Utahns who want to help the troops can provide a much-needed service to ailing and aging veterans by becoming part of a network of medical-foster homes that was announced this week.

Many veterans who live alone and independently for years are declining physically and sometimes mentally to a point that it's no longer safe for them to remain on their own, said Josh Brown, a clinical social worker with the Veterans Affairs' Salt Lake City Health Care System and coordinator of the new foster-home program.

Some veterans view potential injury or serious health risks as options they prefer over having to move into a care center or traditional nursing-home situation, Brown said.

"This is where the Medical Foster Home Program steps in to offer a safe, favorable, and less-costly alternative," he said. "The program allows community members an opportunity to serve veterans who have served us in maintaining and ensuring our freedoms."

Foster-home caregivers must be willing to take a veteran into their home and provide 24-hour supervision, as well as needed personal assistance. The commitment is long-term, and those who sign up to provide care should be prepared for the veteran to live with them for the remainder of his or her life, Brown said.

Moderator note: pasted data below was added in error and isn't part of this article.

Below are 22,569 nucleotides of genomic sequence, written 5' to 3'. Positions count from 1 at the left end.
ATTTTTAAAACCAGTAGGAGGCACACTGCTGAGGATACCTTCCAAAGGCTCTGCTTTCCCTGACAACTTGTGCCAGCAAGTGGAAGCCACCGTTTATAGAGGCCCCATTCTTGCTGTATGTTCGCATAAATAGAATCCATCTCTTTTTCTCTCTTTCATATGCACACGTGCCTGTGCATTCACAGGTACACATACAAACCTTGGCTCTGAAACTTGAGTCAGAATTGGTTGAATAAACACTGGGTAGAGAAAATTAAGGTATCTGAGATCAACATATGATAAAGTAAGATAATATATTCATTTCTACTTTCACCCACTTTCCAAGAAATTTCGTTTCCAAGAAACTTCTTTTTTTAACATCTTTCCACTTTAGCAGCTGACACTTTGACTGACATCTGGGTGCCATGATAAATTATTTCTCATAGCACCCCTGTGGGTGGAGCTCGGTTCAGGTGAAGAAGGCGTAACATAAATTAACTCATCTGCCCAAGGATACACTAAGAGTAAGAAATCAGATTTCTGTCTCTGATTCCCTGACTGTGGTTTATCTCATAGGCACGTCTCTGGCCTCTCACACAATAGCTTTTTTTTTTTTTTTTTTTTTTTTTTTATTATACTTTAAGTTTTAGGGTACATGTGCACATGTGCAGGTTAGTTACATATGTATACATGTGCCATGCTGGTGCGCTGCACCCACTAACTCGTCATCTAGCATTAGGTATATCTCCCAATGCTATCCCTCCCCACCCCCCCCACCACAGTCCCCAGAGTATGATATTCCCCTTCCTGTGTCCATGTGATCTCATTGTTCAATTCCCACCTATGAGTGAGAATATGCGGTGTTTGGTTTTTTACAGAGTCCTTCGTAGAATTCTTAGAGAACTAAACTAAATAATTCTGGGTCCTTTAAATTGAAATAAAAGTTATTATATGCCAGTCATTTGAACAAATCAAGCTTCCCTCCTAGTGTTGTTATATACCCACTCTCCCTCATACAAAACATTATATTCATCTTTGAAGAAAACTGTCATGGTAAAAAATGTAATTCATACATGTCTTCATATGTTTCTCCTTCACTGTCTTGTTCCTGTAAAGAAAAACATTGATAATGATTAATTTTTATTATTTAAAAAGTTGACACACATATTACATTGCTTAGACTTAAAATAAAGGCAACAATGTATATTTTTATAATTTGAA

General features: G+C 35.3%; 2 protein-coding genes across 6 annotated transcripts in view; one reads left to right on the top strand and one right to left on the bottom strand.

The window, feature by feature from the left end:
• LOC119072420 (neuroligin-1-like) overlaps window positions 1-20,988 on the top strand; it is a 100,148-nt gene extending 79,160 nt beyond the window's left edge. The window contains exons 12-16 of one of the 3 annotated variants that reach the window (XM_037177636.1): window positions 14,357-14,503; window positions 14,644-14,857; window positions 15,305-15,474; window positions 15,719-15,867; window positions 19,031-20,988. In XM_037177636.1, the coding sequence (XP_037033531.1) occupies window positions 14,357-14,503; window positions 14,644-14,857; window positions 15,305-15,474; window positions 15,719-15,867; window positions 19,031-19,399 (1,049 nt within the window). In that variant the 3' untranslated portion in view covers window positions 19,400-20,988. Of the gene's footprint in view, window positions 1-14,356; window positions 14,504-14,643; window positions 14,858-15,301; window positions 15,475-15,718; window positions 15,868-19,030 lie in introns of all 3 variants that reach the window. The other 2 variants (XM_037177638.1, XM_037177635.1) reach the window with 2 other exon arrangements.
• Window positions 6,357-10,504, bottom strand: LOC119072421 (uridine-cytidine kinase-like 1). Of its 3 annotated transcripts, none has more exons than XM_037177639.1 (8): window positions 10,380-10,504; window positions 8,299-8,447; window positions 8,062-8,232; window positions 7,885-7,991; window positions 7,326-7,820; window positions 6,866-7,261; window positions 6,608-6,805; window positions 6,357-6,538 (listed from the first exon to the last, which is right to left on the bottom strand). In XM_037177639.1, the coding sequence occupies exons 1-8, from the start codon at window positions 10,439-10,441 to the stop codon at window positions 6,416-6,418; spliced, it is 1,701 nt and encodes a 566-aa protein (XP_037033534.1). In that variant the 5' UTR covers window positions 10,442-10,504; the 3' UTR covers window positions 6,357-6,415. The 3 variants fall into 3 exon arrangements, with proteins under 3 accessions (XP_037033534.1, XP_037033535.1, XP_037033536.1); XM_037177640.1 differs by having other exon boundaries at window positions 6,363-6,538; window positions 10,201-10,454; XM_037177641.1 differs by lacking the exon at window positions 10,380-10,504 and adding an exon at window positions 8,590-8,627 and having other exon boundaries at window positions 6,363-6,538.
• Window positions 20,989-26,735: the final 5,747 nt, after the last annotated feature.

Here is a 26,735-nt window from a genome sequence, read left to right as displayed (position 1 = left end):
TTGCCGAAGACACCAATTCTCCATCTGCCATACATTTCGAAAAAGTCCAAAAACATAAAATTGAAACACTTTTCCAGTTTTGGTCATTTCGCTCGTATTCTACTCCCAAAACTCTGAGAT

Care providers receive monthly payments of $1,500 to $2,500, based on the level and type of care needed by the veteran. A household that takes in a veteran who is physically capable of handling daily activities but who has a mild form of dementia requiring some supervision would be compensated $1,500. People who take in a vet who is bed-bound, incontinent and needs attention every few hours would would receive $2,500 per month.

Financial support for the program seems to be secure, after the U.S. House of Representatives on Thursday approved increases for veterans' health care. The spending package continues a series of veterans' services budget increases approved by Congress in the past five years.

The measure, one of a handful of appropriations bills that might become law before Congress adjourns for the elections, calls for increasing spending on Veterans Health Administration programs by $3.1 billion over current levels, or by some 9 percent.

Expanding supervised in-home care helps appropriations go much further than expenditures for institutionalized care, Brown said, plus the notion is the much preferred option for those who cannot get along without help.

People who would like to become a medical foster-care provider must be over age 21 and own or rent a home. They must complete a criminal background check. They also must read, write and speak English, know first aid and be certified in cardio-pulmonary resuscitation.

They will be required to allow monthly visits by a VA treatment team, and they must accept and follow the veteran's prescribed treatment plan.

For more information call 801-582-1565, ext. 2180.

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